Increasingly, workplaces are global environments. Your implicit assumptions about the way things should be done may not be the same as those held by people from other cultures. Here's how to become aware of potential communication pitfalls and avoid them.
- Communicating with your colleagues can be complicated. Some are incredibly blunt and others are so subtle, it's hard to understand what they're getting at. Some only focus on the exact words you say, while others are constantly hunting underneath the surface, to see if there's a hidden meaning. We all have our own communication style and tendencies, but it gets more complicated when you interject culture into that mix. These days it's likely that you're working with teams and colleagues from around the world. You never want to stereotype. There are blunt communicators, for instance, who come from every country.
But it's also true, that certain cultures emphasize and elevate particular styles of communication. So it's more likely that someone from that culture might exhibit those tendencies. If you're not aware of those dynamics, you might risk offending someone or missing something crucial that they're trying to convey. So here are a few quick tips to sharpen your cross-cultural communication skills, with a hat tip to Brandeis professor, Andy Molinsky, a colleague with whom I've collaborated on a number of Harvard Business Review articles, about cross-cultural issues and personal branding.
First, it's useful to consider whether the culture your colleague is from emphasizes relationship building in business or straight-up transactions. You can find out specifics about various countries by reading a book or searching for some articles about business communication in that country. In the U.S. and Canada, for instance, you don't really have to have a personal relationship with the folks you're doing business with. In fact, some people even try to avoid getting too personal. As long as you conduct yourself fairly and ethically, you can get the deal done. But in many other areas, such as Asia, there's much more emphasize on personal relationship building.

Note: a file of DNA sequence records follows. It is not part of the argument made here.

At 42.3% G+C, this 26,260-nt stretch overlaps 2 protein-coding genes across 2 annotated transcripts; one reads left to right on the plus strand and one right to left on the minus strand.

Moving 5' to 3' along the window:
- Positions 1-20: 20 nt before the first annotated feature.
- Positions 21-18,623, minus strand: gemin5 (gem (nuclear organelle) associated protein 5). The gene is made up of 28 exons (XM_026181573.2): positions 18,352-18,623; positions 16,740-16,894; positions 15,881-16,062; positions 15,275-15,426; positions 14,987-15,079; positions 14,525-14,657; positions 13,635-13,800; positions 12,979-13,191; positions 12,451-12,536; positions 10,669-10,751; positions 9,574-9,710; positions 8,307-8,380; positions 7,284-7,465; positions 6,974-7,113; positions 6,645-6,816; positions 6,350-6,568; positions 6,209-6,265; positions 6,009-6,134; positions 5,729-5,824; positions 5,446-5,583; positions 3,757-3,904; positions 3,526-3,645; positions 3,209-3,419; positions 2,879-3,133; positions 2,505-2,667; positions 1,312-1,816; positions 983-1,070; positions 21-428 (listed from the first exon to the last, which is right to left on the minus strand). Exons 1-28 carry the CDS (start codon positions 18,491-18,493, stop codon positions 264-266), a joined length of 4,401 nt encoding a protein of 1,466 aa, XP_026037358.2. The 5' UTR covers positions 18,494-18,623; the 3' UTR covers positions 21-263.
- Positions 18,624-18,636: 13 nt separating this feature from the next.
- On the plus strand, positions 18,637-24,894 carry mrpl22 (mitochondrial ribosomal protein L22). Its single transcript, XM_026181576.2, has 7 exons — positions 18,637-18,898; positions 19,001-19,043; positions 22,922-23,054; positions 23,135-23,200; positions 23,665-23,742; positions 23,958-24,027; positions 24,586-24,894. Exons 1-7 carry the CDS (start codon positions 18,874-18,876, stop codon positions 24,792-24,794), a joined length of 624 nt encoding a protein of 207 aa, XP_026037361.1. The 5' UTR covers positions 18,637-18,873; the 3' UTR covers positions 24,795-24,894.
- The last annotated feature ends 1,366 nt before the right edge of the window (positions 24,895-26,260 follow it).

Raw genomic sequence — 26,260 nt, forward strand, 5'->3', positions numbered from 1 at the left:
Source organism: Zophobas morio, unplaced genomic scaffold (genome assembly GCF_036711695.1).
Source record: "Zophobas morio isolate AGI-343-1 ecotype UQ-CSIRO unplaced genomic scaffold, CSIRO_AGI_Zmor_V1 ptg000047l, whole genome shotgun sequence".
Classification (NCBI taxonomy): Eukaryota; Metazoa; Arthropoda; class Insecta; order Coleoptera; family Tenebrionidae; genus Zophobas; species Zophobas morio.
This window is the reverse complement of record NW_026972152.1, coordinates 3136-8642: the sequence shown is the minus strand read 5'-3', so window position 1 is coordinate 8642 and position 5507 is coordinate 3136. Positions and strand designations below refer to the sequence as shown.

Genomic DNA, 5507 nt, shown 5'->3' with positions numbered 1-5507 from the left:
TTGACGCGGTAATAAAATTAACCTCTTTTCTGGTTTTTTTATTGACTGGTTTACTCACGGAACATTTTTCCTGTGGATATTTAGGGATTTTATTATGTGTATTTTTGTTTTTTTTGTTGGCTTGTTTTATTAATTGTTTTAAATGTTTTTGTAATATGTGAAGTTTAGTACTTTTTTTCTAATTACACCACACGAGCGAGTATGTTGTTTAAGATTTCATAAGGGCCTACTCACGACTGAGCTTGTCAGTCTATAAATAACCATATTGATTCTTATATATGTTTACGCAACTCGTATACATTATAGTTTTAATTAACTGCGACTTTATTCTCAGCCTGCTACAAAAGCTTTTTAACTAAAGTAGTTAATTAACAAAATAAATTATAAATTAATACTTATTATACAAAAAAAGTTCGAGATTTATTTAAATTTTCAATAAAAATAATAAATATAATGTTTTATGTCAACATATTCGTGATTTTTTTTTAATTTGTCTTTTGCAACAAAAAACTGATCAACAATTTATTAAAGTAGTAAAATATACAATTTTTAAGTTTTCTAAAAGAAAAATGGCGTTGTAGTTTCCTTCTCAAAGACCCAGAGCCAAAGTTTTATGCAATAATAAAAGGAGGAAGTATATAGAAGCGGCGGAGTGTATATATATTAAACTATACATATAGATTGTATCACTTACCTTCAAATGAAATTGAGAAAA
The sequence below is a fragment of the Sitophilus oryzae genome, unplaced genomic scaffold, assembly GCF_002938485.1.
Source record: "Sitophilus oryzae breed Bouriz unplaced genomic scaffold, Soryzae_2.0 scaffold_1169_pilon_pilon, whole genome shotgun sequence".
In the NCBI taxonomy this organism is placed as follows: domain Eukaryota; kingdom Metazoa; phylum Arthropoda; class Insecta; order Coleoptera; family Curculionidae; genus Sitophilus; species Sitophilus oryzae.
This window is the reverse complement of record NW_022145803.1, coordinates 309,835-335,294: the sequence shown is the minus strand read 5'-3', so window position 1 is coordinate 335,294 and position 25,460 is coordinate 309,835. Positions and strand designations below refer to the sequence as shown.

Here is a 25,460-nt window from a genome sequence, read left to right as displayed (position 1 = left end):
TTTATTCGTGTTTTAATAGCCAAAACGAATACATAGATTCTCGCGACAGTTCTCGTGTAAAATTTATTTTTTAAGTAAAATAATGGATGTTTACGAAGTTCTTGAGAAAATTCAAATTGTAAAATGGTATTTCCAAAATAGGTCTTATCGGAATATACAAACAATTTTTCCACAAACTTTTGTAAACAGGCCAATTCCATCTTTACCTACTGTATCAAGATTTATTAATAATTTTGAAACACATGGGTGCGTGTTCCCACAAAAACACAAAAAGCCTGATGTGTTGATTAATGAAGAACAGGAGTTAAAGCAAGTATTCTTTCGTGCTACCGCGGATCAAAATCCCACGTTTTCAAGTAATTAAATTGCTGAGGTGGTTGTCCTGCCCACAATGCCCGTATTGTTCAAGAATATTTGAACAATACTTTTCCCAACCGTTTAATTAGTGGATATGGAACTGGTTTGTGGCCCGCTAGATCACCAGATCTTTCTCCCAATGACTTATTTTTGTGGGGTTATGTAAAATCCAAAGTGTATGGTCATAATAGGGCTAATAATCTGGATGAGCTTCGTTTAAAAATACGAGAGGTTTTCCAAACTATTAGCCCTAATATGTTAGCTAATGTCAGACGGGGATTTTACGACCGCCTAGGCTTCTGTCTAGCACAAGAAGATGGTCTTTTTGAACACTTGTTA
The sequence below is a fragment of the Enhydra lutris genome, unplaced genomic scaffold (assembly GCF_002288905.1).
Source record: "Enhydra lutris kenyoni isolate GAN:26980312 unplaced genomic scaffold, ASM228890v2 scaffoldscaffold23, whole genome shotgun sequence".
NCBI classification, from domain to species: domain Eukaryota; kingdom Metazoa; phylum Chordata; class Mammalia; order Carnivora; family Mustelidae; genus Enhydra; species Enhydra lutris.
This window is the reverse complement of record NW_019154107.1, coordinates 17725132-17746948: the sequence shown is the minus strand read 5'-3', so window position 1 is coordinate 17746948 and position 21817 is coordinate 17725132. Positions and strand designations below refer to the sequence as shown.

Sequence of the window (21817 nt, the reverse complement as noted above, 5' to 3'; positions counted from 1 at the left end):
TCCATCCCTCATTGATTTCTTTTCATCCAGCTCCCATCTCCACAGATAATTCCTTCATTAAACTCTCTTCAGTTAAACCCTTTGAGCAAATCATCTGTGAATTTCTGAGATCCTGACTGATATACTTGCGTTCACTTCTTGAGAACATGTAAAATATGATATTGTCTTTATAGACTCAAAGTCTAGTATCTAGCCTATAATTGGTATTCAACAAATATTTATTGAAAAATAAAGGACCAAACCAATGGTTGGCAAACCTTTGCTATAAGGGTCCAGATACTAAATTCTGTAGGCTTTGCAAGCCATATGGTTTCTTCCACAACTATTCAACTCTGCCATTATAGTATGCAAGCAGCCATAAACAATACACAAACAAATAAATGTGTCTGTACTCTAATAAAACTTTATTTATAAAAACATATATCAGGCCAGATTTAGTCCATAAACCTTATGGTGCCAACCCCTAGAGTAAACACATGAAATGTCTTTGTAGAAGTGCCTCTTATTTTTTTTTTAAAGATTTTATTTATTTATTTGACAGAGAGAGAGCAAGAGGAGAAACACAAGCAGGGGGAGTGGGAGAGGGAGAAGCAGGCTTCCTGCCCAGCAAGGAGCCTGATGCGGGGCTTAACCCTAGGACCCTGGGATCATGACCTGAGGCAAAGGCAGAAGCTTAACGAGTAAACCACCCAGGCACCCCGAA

The client may want to go out to dinner with you and hear about your family and your background. Business and personal life aren't so separate. The business deal is the culmination of building that personal connection. If you have a colleague with that world view, it may pay to take the time to get to know them. Invite them out for meals, learn about their family, and you'll build a lot more trust. Another key difference, which I alluded to early, is how direct someone's communication style is. Let's say your collaborating with people from another country. Some Europeans, for instance, have a very direct style.
This project is in trouble, it's not going to be ready on time. That's a point of pride for them, because it's super clear. You are not going to misunderstand that. Americans are more in the middle. I'm really concerned about the project, the timetable may slip. Meanwhile, some Asian cultures, would typically be more indirect, as it's important not to offend. The team is working very hard, but the timeline may be difficult. That's the same information, but conveyed in very different ways, and it may be easy to misinterpret, if you're not looking for it.
Another area to keep in mind is the culture's level of formality versus informality. In the U.S. or Australia, for instance, it's a pretty informal business culture. Certainly that's true in dress, where business casual has become far more common, and most employees don't have to wear full suits to work everyday. But it's also the overall approach. You're likely to be on a first name basis with everyone in your company, perhaps even the CEO. If you were to act too formal, or differential, people would think it was odd. But in some cultures, like China, there's much more deference to superiors, and you're likely to use their titles, like Chairman so-and-so.
Acting too informal might make you appear cocky or presumptuous, which you definitely want to avoid. We all come with different cultural expectations, set not just by our country, but by our family and our natural personalities. We're all different. But having an awareness of the cultural tendencies people are likely to possess, can help you communicate with more confidence, and increase the chances that your intended message will get heard.
- Determine the most appropriate form of communication in a business situation.
- Identify instances in which one mode of communication is preferable to another mode.
- Explain the process involved in interpreting nonverbal cues.
- Define terminology relating to interpersonal communication.
- Distinguish between various communication approaches with individuals from other cultures.
- Describe the factors that underlie interruptions during business meetings.
- Examine the most appropriate ways to accept criticism.